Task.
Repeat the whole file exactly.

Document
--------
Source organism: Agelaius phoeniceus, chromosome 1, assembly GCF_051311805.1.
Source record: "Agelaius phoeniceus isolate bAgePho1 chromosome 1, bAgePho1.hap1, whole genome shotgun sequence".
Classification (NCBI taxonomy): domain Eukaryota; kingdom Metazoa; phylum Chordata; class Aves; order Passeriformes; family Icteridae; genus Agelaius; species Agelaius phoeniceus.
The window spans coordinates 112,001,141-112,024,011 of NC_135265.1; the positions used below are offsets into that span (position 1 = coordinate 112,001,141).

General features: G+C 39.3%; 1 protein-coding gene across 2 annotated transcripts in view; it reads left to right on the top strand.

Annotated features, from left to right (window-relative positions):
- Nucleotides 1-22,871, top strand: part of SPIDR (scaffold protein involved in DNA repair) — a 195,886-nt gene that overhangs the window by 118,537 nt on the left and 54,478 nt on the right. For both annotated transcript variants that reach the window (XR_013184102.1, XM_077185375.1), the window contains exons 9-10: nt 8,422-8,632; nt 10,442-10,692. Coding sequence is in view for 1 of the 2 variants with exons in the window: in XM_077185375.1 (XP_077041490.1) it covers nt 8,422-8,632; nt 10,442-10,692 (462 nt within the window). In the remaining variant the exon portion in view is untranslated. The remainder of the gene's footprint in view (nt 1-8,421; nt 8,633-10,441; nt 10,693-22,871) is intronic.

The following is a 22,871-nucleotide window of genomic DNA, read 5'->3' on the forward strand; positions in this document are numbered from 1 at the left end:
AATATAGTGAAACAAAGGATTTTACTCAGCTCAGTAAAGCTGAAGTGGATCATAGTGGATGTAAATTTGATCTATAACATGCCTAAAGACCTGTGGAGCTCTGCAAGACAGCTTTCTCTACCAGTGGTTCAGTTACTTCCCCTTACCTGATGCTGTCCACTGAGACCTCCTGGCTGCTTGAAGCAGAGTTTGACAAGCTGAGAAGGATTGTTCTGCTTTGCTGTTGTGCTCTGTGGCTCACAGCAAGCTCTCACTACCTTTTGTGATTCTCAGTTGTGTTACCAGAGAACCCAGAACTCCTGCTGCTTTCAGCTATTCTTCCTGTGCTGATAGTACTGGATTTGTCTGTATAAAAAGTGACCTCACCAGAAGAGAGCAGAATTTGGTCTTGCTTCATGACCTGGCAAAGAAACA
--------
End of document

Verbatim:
Source organism: Agelaius phoeniceus, chromosome 1, assembly GCF_051311805.1.
Source record: "Agelaius phoeniceus isolate bAgePho1 chromosome 1, bAgePho1.hap1, whole genome shotgun sequence".
Classification (NCBI taxonomy): domain Eukaryota; kingdom Metazoa; phylum Chordata; class Aves; order Passeriformes; family Icteridae; genus Agelaius; species Agelaius phoeniceus.
The window spans coordinates 112,001,141-112,024,011 of NC_135265.1; the positions used below are offsets into that span (position 1 = coordinate 112,001,141).

General features: G+C 39.3%; 1 protein-coding gene across 2 annotated transcripts in view; it reads left to right on the top strand.

Annotated features, from left to right (window-relative positions):
- Nucleotides 1-22,871, top strand: part of SPIDR (scaffold protein involved in DNA repair) — a 195,886-nt gene that overhangs the window by 118,537 nt on the left and 54,478 nt on the right. For both annotated transcript variants that reach the window (XR_013184102.1, XM_077185375.1), the window contains exons 9-10: nt 8,422-8,632; nt 10,442-10,692. Coding sequence is in view for 1 of the 2 variants with exons in the window: in XM_077185375.1 (XP_077041490.1) it covers nt 8,422-8,632; nt 10,442-10,692 (462 nt within the window). In the remaining variant the exon portion in view is untranslated. The remainder of the gene's footprint in view (nt 1-8,421; nt 8,633-10,441; nt 10,693-22,871) is intronic.

The following is a 22,871-nucleotide window of genomic DNA, read 5'->3' on the forward strand; positions in this document are numbered from 1 at the left end:
AATATAGTGAAACAAAGGATTTTACTCAGCTCAGTAAAGCTGAAGTGGATCATAGTGGATGTAAATTTGATCTATAACATGCCTAAAGACCTGTGGAGCTCTGCAAGACAGCTTTCTCTACCAGTGGTTCAGTTACTTCCCCTTACCTGATGCTGTCCACTGAGACCTCCTGGCTGCTTGAAGCAGAGTTTGACAAGCTGAGAAGGATTGTTCTGCTTTGCTGTTGTGCTCTGTGGCTCACAGCAAGCTCTCACTACCTTTTGTGATTCTCAGTTGTGTTACCAGAGAACCCAGAACTCCTGCTGCTTTCAGCTATTCTTCCTGTGCTGATAGTACTGGATTTGTCTGTATAAAAAGTGACCTCACCAGAAGAGAGCAGAATTTGGTCTTGCTTCATGACCTGGCAAAGAAACA